Murray writes astoundingly clever tributes to bare realities of life. "Homage to the Launching Place" begins, "Pleasure-craft of the sprung rhythms, bed,/kindest of quadrupeds,/you are also the unrocking boat/that moves on silence." He warns us to be wary of rhythm as "tainted by the rallies, as marching with the snare drum," even as he displays a rhythmic command rarely seen in this era of free verse. Often it's the casual, digressive lines that are the most affecting, such as "boulders like ice under whiskey,/tree pools mirrory as the eyes of horses."

Late in the collection is a poem entitled "The Instrument" that opens with this question: "Who reads poetry?" Murray issues a challenge to all future poets to match his own intuitive brilliance, proclaiming, "What gives them delight is a never-murderous skim/distilled, to verse mainly, and suspended in rapt/calm on the surface of paper." He goes on to define "feral poetry," loved by "lovers, schoolkids, debaters, generals, crime lords," and which "demand your flesh to embody themselves." He never makes it clear where his own verse falls between these two poles. The final, rhymed couplet of this poem might be the most honest and moving tribute to the craft since Yeats's "Adam's Curse":

      Breathing in dream-rhythm awake and far from bed
      evinces the gift. Being tragic with a book on your head.

—Jake Kreilkamp

Publishers Weekly - Publisher's Weekly
Murray's 35 years of work have made him certainly Australia's most famous poet and one of its best; only in the past 10 years, however, has he found an American audience. Murray follows his superb 1999 novel in verse, Fredy Neptune (a PW Best Book) with an ample cull of short poems, the first issuing from his 1965 debut, the last 12 from a new volume (Conscious and Verbal) not available in the U.S. Murray's range is startlingly wide: among his best poems are stories from memory, comic verse, discursive speculation ("First Essay on Interest"), pure landscape ("Nests of golden porridge shattered in the silky-oak trees"), modernized folk-balladry (The Chimes of Neverwhere), among other kinds. He's especially good when describing animals and rural life; his syncopations and mouthfuls of phrases follow the lines of his sight and touch. At night on a dairy farm, Murray views "the strainers sleeping in their fractions,/ vats/ and the mixing plunger, that dwarf ski-stock, hung." Murray's aims are always (if sometimes obliquely) political and religious. Arguing against Enlightenment secularism, urban domination of rural life and restrictive political correctness in favor of Catholic belief and agrarian populism, he can either sound mean and one-sided or friendly and welcoming--or both--depending on with whom readers identify: a recent satire begins "Some of us primary producers, us farmers and authors/ are going round to watch them evict a banker." Among the new poems are polemical epigrams, an onomatopoetic tour-de-force about motorcycles, a moving epithalamion, and a rather forced ode to libraries. Even at his shrill worst, Murray conveys a welcome belief that poetry can change our minds, and his language could never be taken for anyone else's; at his best, in all his kinds of poems, Murray gives us a broad, attentive, deeply felt, morally-charged view of his world, which often looks a lot like our own. (Jan.) Copyright 1999 Cahners Business Information.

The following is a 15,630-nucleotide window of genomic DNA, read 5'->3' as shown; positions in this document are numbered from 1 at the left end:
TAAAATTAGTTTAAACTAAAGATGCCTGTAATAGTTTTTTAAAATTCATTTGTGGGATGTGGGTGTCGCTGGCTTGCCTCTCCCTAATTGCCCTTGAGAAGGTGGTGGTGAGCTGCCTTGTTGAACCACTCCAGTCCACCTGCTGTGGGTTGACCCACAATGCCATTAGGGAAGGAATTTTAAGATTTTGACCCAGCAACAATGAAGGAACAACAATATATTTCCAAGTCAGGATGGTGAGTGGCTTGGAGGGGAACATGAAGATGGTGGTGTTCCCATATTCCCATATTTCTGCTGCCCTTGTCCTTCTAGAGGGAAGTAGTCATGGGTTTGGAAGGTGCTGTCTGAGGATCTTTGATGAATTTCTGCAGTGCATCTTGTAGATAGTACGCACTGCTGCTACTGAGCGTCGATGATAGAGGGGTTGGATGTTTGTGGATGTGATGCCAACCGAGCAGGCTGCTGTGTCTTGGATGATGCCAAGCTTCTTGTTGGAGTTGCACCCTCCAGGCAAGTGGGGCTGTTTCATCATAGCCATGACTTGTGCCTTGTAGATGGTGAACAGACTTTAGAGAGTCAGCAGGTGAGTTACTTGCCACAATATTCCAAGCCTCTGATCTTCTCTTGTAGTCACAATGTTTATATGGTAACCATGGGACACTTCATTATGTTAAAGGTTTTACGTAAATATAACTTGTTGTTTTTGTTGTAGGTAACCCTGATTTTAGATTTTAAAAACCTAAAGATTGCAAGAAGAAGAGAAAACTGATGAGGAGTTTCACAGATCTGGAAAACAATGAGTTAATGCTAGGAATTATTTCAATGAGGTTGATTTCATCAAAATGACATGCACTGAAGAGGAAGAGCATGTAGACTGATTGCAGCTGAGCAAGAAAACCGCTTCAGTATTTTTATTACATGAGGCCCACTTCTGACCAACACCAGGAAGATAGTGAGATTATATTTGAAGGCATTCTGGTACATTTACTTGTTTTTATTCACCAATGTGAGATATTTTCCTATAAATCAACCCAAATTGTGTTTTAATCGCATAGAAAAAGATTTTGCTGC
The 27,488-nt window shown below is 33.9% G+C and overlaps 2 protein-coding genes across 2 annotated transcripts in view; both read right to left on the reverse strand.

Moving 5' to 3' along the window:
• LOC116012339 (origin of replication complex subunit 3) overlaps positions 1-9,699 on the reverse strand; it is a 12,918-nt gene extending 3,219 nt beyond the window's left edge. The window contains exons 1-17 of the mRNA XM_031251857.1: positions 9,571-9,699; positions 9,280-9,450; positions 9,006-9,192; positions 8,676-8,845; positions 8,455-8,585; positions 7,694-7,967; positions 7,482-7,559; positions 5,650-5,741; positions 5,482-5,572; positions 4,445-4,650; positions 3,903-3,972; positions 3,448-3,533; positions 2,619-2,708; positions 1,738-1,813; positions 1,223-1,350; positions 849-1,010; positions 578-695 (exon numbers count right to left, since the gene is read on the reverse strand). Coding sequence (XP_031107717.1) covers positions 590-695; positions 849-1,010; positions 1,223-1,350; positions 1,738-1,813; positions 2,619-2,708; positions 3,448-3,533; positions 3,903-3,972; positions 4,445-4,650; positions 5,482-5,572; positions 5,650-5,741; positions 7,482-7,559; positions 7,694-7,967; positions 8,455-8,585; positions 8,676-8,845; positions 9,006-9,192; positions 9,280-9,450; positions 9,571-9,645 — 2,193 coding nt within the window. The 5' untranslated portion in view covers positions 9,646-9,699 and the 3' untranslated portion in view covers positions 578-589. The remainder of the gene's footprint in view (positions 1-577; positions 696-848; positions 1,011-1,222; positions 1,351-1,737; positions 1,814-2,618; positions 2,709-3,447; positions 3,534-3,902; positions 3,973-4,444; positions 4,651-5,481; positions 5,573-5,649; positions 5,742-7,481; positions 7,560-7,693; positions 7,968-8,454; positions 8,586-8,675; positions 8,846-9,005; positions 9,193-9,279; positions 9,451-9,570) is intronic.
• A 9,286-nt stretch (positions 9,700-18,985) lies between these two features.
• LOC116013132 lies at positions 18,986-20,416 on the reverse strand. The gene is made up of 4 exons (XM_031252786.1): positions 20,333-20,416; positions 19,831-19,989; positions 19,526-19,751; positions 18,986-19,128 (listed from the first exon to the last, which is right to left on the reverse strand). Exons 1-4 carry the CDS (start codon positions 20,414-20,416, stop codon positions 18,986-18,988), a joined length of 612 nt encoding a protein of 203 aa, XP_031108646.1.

Library Journal
This hefty volume collects poems from Murray's ten previous books (from The Ilex Tree to Subhuman Redneck Poems). Unfortunately, there is no indication of which poems came from which books and no chronology. Murray, an Australian poet who views writing as telling stories, records a poetry of the common folk, farmers, and laborers of the vast Australian bush; he uses rhyme traditionally, not innovatively, and occasionally writes in a dialect that will be completely foreign to American ears. But even without these interferences, these pages feel extremely dated--Murray would be at home among American poets of the early 1950s (like John Ciardi and John Frederick Nims). Despite a few excellent pieces ("Weights," "The Last Hellos"), these poems are not memorable. Difficult to criticize and equally difficult to enjoy, this book is for comprehensive collections only.--Rochelle Ratner, formerly with "Soho Weekly News," New York Copyright 1999 Cahners Business Information.
Prodigious and frustrating, welcoming and cantankerous, Les Murray's body of work has made him both Australia's best-known poet and its most powerful.
London Review of Books
Paul Muldoon
A terrific introduction to the terrific Australian poet.
Times Literary Supplement
Albert Mobilio
[W]hen, with Whitmanesque verve, Murray sings out the rifts and pockets of the Australian landscape or gives voice to its indigenous chants, he shows himself to be a necessary poetic intelligence, one that has ventured far on the prow of his continent and made its language his own.